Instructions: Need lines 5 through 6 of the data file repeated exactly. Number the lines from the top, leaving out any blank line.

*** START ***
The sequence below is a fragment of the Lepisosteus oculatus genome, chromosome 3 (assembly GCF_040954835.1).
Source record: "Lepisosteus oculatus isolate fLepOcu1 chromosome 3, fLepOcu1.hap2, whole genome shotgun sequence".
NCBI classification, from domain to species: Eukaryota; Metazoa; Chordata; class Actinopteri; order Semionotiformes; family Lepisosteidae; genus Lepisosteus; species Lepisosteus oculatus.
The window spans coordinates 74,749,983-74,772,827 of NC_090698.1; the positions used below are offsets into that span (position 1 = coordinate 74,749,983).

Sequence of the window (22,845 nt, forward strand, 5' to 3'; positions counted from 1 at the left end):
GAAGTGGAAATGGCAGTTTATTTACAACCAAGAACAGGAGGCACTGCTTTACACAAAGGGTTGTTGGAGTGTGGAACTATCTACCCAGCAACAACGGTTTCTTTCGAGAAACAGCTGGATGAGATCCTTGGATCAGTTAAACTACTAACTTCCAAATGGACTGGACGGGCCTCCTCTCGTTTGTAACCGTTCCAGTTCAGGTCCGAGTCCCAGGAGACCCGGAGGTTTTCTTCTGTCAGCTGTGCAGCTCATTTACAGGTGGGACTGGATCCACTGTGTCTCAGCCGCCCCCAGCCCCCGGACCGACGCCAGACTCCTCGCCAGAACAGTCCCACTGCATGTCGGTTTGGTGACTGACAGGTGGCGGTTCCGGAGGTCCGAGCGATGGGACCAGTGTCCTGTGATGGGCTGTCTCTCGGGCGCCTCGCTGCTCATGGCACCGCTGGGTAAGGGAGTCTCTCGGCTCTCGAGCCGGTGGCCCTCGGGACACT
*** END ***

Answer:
Sequence of the window (22,845 nt, forward strand, 5' to 3'; positions counted from 1 at the left end):
GAAGTGGAAATGGCAGTTTATTTACAACCAAGAACAGGAGGCACTGCTTTACACAAAGGGTTGTTGGAGTGTGGAACTATCTACCCAGCAACAACGGTTTCTTTCGAGAAACAGCTGGATGAGATCCTTGGATCAGTTAAACTACTAACTTCCAAATGGACTGGACGGGCCTCCTCTCGTTTGTAACCGTTCCAGTTCAGGTCCGAGTCCCAGGAGACCCGGAGGTTTTCTTCTGTCAGCTGTGCAGCTCATTTACAGGTGGGACTGGATCCACTGTGTCTCAGCCGCCCCCAGCCCCCGGACCGACGCCAGACTCCTCGCCAGAACAGTCCCACTGCATGTCGGTTTGGTGACTGACAGGTGGCGGTTCCGGAGGTCCGAGCGATGGGACCAGTGTCCTGTGATGGGCTGTCTCTCGGGCGCCTCGCTGCTCATGGCACCGCTGGGTAAGGGAGTCTCTCGGCTCTCGAGCCGGTGGCCCTCGGGACACT